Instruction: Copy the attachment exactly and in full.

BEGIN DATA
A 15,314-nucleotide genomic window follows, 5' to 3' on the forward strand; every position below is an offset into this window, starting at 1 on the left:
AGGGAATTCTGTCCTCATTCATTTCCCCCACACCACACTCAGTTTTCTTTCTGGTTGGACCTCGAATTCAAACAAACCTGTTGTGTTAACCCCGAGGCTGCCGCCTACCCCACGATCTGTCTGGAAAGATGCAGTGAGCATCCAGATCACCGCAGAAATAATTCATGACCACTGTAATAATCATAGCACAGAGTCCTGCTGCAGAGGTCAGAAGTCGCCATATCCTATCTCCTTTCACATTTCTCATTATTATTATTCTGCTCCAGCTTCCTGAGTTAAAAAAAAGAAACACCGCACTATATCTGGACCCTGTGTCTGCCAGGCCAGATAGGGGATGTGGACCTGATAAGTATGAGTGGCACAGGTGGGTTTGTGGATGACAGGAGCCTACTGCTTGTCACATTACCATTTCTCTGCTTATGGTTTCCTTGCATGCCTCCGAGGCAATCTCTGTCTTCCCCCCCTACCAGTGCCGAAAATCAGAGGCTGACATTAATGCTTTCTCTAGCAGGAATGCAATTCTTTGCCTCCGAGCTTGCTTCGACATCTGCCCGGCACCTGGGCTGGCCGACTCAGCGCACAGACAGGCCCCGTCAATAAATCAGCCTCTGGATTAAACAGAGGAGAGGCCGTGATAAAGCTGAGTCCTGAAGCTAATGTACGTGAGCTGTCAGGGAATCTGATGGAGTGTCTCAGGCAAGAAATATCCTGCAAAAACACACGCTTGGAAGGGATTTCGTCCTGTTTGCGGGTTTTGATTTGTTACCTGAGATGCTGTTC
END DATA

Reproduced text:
A 15,314-nucleotide genomic window follows, 5' to 3' on the forward strand; every position below is an offset into this window, starting at 1 on the left:
AGGGAATTCTGTCCTCATTCATTTCCCCCACACCACACTCAGTTTTCTTTCTGGTTGGACCTCGAATTCAAACAAACCTGTTGTGTTAACCCCGAGGCTGCCGCCTACCCCACGATCTGTCTGGAAAGATGCAGTGAGCATCCAGATCACCGCAGAAATAATTCATGACCACTGTAATAATCATAGCACAGAGTCCTGCTGCAGAGGTCAGAAGTCGCCATATCCTATCTCCTTTCACATTTCTCATTATTATTATTCTGCTCCAGCTTCCTGAGTTAAAAAAAAGAAACACCGCACTATATCTGGACCCTGTGTCTGCCAGGCCAGATAGGGGATGTGGACCTGATAAGTATGAGTGGCACAGGTGGGTTTGTGGATGACAGGAGCCTACTGCTTGTCACATTACCATTTCTCTGCTTATGGTTTCCTTGCATGCCTCCGAGGCAATCTCTGTCTTCCCCCCCTACCAGTGCCGAAAATCAGAGGCTGACATTAATGCTTTCTCTAGCAGGAATGCAATTCTTTGCCTCCGAGCTTGCTTCGACATCTGCCCGGCACCTGGGCTGGCCGACTCAGCGCACAGACAGGCCCCGTCAATAAATCAGCCTCTGGATTAAACAGAGGAGAGGCCGTGATAAAGCTGAGTCCTGAAGCTAATGTACGTGAGCTGTCAGGGAATCTGATGGAGTGTCTCAGGCAAGAAATATCCTGCAAAAACACACGCTTGGAAGGGATTTCGTCCTGTTTGCGGGTTTTGATTTGTTACCTGAGATGCTGTTC